Throwback Thursday examines films from the past—“classic” films that might not be in the current cultural zeitgeist but can still be important in some aspect.
After studio interference on 1997’s film Mimic, director Guillermo del Toro decided he wanted to get back to his roots a bit. He convinced director Pedro Almodovar to independently produce his next film, a ghost story set during the Spanish civil war—2001’s The Devil’s Backbone.
In a rural area of Spain is a small underfunded orphanage run by Carmen and Dr. Casares. It’s 1939 and the war is in its final year. Because of the war, the orphanage is taking in more orphans with less resources. A new orphan, Carlos, is dropped into their care. He initially tussles with the orphanage bully, but they soon become friends, and Carlos starts to find out more about the history of the orphanage—and who the mysterious boy he keeps running into is. The Devil’s Backbone is a gothic ghost story that definitely brings the scary, but there’s more to it than that.
Del Toro has an amazing gift for giving his monsters sympathy. Usually the evil in his films doesn’t originate from monsters, but from people. It’s a theme that repeatedly shows up in his work, from Cronos to the Hellboy films, and of course, Pan’s Labyrinth. This time sympathy lies with the ghost that Carlos discovers as he digs deeper to find out what happened and to come to grips with his own fear. The film is not only about the loss of innocence for Carlos, but for Spain as a whole. Surprisingly—and you’ll understand this when you watch it—the movie has the saddest and happiest ending a film could possibly have.
The Devil’s Backbone follows the tenants of gothic horror with an innocent hero, a running element of oppressive fear, and nighttime journeys of exploration. It also focuses a color palette on sepia tones, to give it a historical feel, and omits the color red, so that when the red does show up it stands out even more. There’s a rustiness to the film; an intentional effect from del Toro. He shows the oxidation of metal and the world around it repeatedly.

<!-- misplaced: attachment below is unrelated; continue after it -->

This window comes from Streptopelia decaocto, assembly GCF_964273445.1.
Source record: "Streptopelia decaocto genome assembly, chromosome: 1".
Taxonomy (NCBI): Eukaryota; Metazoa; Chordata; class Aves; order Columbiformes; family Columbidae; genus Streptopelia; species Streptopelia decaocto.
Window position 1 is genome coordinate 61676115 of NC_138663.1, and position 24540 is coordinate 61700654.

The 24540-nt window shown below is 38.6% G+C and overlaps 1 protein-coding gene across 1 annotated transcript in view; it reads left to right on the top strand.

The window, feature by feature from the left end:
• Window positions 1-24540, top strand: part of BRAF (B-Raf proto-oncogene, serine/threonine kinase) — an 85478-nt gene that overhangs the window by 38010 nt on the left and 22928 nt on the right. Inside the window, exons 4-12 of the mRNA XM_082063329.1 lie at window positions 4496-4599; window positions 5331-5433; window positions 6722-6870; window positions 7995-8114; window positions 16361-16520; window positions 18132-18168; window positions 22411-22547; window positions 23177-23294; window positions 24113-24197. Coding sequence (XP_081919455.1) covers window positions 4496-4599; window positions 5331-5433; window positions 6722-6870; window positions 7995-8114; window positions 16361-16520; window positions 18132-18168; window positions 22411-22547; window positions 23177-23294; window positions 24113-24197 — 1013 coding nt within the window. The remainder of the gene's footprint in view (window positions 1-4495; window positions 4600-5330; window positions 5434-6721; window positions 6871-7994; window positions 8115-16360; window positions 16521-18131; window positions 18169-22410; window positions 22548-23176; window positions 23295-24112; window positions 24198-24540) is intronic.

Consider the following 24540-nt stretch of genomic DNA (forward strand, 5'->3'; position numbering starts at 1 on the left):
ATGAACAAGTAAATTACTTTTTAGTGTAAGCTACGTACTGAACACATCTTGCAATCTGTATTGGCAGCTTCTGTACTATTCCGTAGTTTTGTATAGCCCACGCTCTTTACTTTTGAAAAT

In the latest Criterion release of the film, there’s a great 20 minute documentary where del Toro discusses all of the work and thought that went into the ghost. There’s a method and reasoning for everything that shows up on screen. He even discusses one of the big reveals and the reasons for the color choices of the background in association with the ghost. It’s very informative, but definitely wait until after viewing the film to watch it.
The Devil’s Backbone begins and ends with a voice-over monologue asking the question, “what is a ghost?” It has an entirely different meaning at the start of the film than it does at the end, and adds a layer of complexity to both the story and our viewing of it.
When del Toro went to create Pan’s Labyrinth, he wanted to make a tonal companion piece to the Devil’s Backbone and I think he succeeded remarkably. There are a number of parallels between the films, and a certain flow when watching both that add to each other. While Pan’s Labyrinth has gained the majority of vocal support, don’t overlook this original ghost story.
This film can be found on both Blu-ray and DVD. I would recommend the recent Criterion version, especially if you are into “making of” featurettes. It is currently available via Netflix rental and streaming right now, but streaming offerings change frequently, so keep an eye out. Feel free to discuss further in the comments below; just keep it respectful.
If you think there’s a film Throwback Thursday should cover in the future, please let me know in the comments.